When I was in middle school, I remember using a 14kbps dial-up modem. I’d log in to AOL, listen for the familiar “You’ve got mail” notification (a rarity since I was only in middle school and spam wasn’t really a thing yet) and open the web browser. I’d type in the web address and then get up and do something else for a few minutes. By the time I came back to the computer, the frames on the website would have almost finished loading.
I didn’t mind back then that the internet was so slow. For one reason, I didn’t know any better. People didn’t have DSL or gasp–cable–yet. WiFi wasn’t a thing anyone mentioned. Heck, cell phones were large, clunky, and used primarily by business people. (I didn’t get my first cell phone until I was 17, and I shared it with my mom. It had a 20-minute battery life.)
The second reason I didn’t mind the internet being so slow is that I was only using it for fun. I was navigating to webpages about my favorite cartoons, looking at pictures of puppies, and reading about dinosaurs whenever I could. I didn’t need fast internet in order to earn a decent hourly wage as a freelance writer. I didn’t need to conduct last minute research for a 20-page paper; Google didn’t even exist yet. I had friends who I talked to on AIM, but we were used to everything taking its time, and we were fine with it.
At Risk: Internet Speed at an Affordable Price
The problem with killing net neutrality isn’t that the internet itself will slow down: The problem is that telecom companies can elect to charge users extra for faster internet. How much they can charge depends on what enough of the population is willing to pay…but for those who cannot afford those packages, they will not have the same ready access to information and communication that we enjoy today.
Speaking of being charged for services, it’s unlikely that telecom companies would all of a sudden start charging for social media and email packages, but the danger is that they legally could charge for these things. This will make social media and email unavailable for many who cannot afford to tack on an extra set of fees each month.
I’ll just text.
I’ve heard people say this, and yes–texting is a great alternative to email. But if we let the FCC roll back net neutrality, which established that the internet is a utility necessary for everyday life here in the U.S., how long before someone decides it’s a precedent to start charging people per text message again?
Do you see the danger?
At Risk: Freedom of Information
My thirteen-year-old self didn’t care about the news, social activism, or any other topic that relied on the internet. I had a couple of Greenpeace stickers on the mirror hanging on the back of my bedroom door–i.e. I cared about the environment–but I wasn’t reading about it regularly or signing petitions to fund our national parks.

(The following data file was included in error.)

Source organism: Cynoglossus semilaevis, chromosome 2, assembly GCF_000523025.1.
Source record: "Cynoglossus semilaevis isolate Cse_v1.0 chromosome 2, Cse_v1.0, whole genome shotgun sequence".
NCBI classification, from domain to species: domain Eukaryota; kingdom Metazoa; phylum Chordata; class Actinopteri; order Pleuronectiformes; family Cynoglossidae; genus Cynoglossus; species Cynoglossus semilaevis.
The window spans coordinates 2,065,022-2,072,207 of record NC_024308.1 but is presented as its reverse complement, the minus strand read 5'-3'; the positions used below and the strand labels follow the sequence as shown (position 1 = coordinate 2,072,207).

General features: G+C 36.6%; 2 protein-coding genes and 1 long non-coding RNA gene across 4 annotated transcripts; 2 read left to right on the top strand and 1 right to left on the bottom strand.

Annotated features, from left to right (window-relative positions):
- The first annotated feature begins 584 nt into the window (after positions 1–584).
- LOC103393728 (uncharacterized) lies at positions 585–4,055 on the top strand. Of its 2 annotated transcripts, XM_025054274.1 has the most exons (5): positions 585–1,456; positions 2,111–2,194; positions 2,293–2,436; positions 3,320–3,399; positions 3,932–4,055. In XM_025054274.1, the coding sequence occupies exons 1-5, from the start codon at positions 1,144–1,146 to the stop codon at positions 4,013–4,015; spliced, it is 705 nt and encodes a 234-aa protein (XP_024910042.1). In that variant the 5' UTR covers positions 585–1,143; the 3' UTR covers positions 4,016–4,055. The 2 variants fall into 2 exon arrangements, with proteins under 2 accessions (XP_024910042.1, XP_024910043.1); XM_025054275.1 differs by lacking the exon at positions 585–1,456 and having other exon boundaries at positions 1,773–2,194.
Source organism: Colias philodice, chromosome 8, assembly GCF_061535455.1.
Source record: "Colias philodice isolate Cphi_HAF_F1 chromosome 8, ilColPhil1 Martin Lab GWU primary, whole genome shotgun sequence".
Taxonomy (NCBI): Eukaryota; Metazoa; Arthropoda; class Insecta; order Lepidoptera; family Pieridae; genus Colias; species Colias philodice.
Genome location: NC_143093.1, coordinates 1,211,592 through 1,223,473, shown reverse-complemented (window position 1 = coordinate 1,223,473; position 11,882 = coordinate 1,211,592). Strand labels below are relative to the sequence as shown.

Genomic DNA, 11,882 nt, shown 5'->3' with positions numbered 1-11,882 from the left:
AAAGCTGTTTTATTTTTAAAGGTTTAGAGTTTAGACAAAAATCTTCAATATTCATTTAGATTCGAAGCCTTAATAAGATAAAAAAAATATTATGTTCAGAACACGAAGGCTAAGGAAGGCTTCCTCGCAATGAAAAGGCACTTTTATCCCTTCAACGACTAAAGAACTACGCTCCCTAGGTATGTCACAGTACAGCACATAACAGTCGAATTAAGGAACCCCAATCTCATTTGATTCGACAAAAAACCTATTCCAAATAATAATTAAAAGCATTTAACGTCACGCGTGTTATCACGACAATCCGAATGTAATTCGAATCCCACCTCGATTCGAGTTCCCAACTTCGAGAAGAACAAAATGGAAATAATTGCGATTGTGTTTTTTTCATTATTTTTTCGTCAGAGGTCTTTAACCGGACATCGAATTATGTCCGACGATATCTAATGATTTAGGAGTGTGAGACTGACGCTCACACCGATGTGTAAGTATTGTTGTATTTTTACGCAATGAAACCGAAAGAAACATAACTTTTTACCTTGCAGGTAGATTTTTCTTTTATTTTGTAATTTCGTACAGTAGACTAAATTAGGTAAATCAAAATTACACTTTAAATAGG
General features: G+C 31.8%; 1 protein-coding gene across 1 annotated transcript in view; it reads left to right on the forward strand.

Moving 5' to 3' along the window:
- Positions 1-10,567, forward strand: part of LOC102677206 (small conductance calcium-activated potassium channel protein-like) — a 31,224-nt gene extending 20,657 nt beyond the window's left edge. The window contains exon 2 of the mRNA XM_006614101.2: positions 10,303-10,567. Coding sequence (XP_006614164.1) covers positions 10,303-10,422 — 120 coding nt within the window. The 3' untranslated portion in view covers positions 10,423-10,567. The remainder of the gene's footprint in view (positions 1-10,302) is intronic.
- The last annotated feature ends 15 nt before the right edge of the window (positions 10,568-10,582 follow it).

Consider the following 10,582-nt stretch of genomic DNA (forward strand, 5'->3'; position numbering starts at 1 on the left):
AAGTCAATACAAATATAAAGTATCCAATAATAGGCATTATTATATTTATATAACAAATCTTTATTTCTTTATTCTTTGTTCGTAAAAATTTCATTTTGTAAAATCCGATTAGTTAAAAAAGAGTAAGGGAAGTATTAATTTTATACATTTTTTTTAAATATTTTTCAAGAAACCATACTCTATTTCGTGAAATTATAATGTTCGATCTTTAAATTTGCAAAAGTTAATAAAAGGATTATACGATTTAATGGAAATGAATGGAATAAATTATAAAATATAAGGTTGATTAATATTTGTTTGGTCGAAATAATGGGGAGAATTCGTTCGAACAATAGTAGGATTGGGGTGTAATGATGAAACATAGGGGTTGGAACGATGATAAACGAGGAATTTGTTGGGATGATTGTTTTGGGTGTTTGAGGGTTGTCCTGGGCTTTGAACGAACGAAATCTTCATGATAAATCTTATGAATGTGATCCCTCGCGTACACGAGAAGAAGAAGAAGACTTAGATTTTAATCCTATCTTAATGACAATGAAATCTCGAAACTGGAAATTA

You might argue that at thirteen, someone isn’t old enough to really participate in those discussions. Fine–I will grant you the freedom to think that though I disagree–but the fact remains that without net neutrality, we risk losing the freedom of information to make up our own minds on important political debates.
Our current president is doing everything he can to misinform the masses (someone take his Twitter away, please?!), and by appointing someone like Ajit Pai to head up the FCC, he’s creating an environment wherein the danger exists that the people might lose access to information.
Again, this isn’t a change we’d see right away after the end of net neutrality. And it might not even happen…but we need to acknowledge the potential for tyranny to flourish in an environment where corporations can play gatekeeper on the information and propaganda we receive.
Basically, without net neutrality, telecom corporations can decide which websites we have access to. That’s a huge deal, especially when over $60 million has been lobbied by telecom companies this year.
Let’s not lose track of who is in whose pocket.
What can you do about it?
If you want to keep your freedoms in place–and your internet access neutral–don’t feel overwhelmed by the FCC’s ruling to roll back net neutrality on Thursday. Even as an individual, there are things you can do to reverse this.
- Contact your state’s representatives. Congress still has the opportunity to tell the FCC it can’t roll back net neutrality. Find your representatives here.
- Call your state attorney general. Whether or not your state is already planning to sue the FCC over this ruling, you should find out and either register your support or urge your AG to join the states already planning to sue. Find your attorney general here.
- Donate to the ACLU, which will also be fighting against this ruling to keep the internet free.
- Educate those who don’t yet know what net neutrality means by sharing this article.
Cast your imagination into the future when, like the CDC which Trump wants to silence by banning certain words from their reports (hey wait, that’s not the future), articles like this one are deemed to be less than complimentary to our misogynistic, narcissistic, megalomaniac president and his cronies. You wouldn’t be able to read it. You wouldn’t know your freedoms are at risk or how to stop it.
We need net neutrality. This fight is far from over, and every person counts. Do something to stop this, yet one more threat to the fabric of our democracy, while you still have the power to do so.